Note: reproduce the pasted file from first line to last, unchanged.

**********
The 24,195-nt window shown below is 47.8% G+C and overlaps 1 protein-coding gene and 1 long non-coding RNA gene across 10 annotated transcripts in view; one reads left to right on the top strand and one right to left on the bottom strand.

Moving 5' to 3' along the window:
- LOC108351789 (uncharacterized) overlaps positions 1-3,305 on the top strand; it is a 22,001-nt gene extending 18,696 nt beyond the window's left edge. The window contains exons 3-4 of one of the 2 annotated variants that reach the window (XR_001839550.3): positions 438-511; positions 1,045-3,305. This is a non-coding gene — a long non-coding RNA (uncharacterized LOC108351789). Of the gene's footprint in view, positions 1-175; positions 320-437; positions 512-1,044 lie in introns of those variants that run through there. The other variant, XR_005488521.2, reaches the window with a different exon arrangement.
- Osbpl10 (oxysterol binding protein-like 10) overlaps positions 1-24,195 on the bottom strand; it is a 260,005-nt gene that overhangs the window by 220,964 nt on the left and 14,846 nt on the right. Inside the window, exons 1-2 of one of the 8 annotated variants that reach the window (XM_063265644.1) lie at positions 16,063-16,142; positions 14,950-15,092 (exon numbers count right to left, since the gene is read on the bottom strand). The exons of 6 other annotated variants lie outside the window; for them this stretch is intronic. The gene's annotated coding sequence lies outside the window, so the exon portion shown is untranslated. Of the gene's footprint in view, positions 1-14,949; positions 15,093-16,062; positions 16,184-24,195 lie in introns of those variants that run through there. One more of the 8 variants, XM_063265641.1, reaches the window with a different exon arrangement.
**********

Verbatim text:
The 24,195-nt window shown below is 47.8% G+C and overlaps 1 protein-coding gene and 1 long non-coding RNA gene across 10 annotated transcripts in view; one reads left to right on the top strand and one right to left on the bottom strand.

Moving 5' to 3' along the window:
- LOC108351789 (uncharacterized) overlaps positions 1-3,305 on the top strand; it is a 22,001-nt gene extending 18,696 nt beyond the window's left edge. The window contains exons 3-4 of one of the 2 annotated variants that reach the window (XR_001839550.3): positions 438-511; positions 1,045-3,305. This is a non-coding gene — a long non-coding RNA (uncharacterized LOC108351789). Of the gene's footprint in view, positions 1-175; positions 320-437; positions 512-1,044 lie in introns of those variants that run through there. The other variant, XR_005488521.2, reaches the window with a different exon arrangement.
- Osbpl10 (oxysterol binding protein-like 10) overlaps positions 1-24,195 on the bottom strand; it is a 260,005-nt gene that overhangs the window by 220,964 nt on the left and 14,846 nt on the right. Inside the window, exons 1-2 of one of the 8 annotated variants that reach the window (XM_063265644.1) lie at positions 16,063-16,142; positions 14,950-15,092 (exon numbers count right to left, since the gene is read on the bottom strand). The exons of 6 other annotated variants lie outside the window; for them this stretch is intronic. The gene's annotated coding sequence lies outside the window, so the exon portion shown is untranslated. Of the gene's footprint in view, positions 1-14,949; positions 15,093-16,062; positions 16,184-24,195 lie in introns of those variants that run through there. One more of the 8 variants, XM_063265641.1, reaches the window with a different exon arrangement.